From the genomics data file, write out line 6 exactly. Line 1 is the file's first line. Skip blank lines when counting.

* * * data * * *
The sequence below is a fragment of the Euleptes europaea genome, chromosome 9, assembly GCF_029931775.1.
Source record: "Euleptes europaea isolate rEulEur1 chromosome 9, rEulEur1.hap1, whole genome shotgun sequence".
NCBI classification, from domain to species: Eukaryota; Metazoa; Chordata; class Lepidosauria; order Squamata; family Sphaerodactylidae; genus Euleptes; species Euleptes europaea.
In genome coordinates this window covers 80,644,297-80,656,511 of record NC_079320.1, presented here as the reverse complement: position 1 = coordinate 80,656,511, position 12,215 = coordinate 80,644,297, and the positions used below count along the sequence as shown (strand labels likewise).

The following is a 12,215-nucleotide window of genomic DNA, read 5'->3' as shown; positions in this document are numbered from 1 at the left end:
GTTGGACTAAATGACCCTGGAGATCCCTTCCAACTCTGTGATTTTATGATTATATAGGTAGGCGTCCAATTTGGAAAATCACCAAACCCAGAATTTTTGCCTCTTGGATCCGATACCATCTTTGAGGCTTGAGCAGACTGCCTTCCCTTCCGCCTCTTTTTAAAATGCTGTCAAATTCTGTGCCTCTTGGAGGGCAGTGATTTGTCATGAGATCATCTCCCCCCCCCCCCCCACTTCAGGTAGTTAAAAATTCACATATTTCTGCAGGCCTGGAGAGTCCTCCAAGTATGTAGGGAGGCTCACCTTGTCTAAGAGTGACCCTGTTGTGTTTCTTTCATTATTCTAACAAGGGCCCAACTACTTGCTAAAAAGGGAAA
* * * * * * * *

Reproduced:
GTTGGACTAAATGACCCTGGAGATCCCTTCCAACTCTGTGATTTTATGATTATATAGGTAGGCGTCCAATTTGGAAAATCACCAAACCCAGAATTTTTGCCTCTTGGATCCGATACCATCTTTGAGGCTTGAGCAGACTGCCTTCCCTTCCGCCTCTTTTTAAAATGCTGTCAAATTCTGTGCCTCTTGGAGGGCAGTGATTTGTCATGAGATCATCTCCCCCCCCCCCCCCACTTCAGGTAGTTAAAAATTCACATATTTCTGCAGGCCTGGAGAGTCCTCCAAGTATGTAGGGAGGCTCACCTTGTCTAAGAGTGACCCTGTTGTGTTTCTTTCATTATTCTAACAAGGGCCCAACTACTTGCTAAAAAGGGAAA